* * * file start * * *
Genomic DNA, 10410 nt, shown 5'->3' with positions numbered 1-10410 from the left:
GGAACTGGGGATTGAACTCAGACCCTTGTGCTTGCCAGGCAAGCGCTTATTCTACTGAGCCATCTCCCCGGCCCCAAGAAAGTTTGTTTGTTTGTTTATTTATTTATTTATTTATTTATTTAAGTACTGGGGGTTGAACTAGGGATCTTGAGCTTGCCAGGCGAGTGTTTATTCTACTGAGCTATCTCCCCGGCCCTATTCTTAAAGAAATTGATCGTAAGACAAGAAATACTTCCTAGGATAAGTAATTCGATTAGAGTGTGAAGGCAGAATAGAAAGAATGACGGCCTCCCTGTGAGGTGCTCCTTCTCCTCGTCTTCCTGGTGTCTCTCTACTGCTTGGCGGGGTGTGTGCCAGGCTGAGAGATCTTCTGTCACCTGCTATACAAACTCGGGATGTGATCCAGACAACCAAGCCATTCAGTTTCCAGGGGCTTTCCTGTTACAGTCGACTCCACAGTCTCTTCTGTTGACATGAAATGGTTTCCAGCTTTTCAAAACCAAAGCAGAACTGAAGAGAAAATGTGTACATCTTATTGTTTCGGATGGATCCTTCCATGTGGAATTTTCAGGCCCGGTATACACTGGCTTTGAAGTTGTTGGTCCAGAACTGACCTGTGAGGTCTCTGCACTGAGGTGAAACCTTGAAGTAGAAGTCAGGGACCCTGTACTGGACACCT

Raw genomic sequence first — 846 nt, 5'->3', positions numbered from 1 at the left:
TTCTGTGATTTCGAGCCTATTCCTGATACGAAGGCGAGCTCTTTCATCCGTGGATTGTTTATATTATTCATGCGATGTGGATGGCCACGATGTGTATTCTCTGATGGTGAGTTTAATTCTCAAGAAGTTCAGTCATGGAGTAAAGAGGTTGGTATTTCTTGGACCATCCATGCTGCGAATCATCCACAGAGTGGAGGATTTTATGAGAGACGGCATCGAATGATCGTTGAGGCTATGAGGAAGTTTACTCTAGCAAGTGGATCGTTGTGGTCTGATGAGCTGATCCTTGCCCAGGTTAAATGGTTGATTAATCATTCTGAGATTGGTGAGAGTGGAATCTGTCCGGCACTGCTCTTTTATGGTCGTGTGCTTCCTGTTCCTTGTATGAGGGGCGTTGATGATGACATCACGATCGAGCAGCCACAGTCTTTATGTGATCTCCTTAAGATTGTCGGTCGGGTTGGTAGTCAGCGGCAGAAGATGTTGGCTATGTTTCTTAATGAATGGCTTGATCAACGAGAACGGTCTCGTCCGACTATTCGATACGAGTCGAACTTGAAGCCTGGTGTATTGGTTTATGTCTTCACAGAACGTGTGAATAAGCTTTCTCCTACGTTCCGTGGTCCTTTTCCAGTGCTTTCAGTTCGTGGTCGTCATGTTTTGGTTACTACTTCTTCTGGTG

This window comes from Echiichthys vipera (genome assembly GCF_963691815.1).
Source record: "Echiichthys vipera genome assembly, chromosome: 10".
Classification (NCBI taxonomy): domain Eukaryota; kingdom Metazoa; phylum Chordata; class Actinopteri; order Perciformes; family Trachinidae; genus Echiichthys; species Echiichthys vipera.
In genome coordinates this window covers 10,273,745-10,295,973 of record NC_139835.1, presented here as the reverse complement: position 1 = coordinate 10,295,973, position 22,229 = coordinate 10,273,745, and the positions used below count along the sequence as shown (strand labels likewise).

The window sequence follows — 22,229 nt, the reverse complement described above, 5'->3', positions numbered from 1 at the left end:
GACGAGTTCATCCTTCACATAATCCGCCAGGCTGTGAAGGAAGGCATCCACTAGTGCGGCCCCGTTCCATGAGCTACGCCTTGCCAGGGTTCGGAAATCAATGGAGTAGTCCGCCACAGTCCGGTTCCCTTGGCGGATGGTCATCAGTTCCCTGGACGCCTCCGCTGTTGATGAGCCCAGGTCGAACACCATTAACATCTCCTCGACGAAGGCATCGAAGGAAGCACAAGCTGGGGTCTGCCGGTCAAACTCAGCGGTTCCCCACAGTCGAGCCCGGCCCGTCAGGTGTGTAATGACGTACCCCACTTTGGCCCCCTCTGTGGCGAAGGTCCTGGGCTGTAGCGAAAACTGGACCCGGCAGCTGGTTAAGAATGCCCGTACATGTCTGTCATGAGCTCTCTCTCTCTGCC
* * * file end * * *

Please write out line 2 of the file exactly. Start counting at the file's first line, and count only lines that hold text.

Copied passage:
GGAACTGGGGATTGAACTCAGACCCTTGTGCTTGCCAGGCAAGCGCTTATTCTACTGAGCCATCTCCCCGGCCCCAAGAAAGTTTGTTTGTTTGTTTATTTATTTATTTATTTATTTATTTAAGTACTGGGGGTTGAACTAGGGATCTTGAGCTTGCCAGGCGAGTGTTTATTCTACTGAGCTATCTCCCCGGCCCTATTCTTAAAGAAATTGATCGTAAGACAAGAAATACTTCCTAGGATAAGTAATTCGATTAGAGTGTGAAGGCAGAATAGAAAGAATGACGGCCTCCCTGTGAGGTGCTCCTTCTCCTCGTCTTCCTGGTGTCTCTCTACTGCTTGGCGGGGTGTGTGCCAGGCTGAGAGATCTTCTGTCACCTGCTATACAAACTCGGGATGTGATCCAGACAACCAAGCCATTCAGTTTCCAGGGGCTTTCCTGTTACAGTCGACTCCACAGTCTCTTCTGTTGACATGAAATGGTTTCCAGCTTTTCAAAACCAAAGCAGAACTGAAGAGAAAATGTGTACATCTTATTGTTTCGGATGGATCCTTCCATGTGGAATTTTCAGGCCCGGTATACACTGGCTTTGAAGTTGTTGGTCCAGAACTGACCTGTGAGGTCTCTGCACTGAGGTGAAACCTTGAAGTAGAAGTCAGGGACCCTGTACTGGACACCT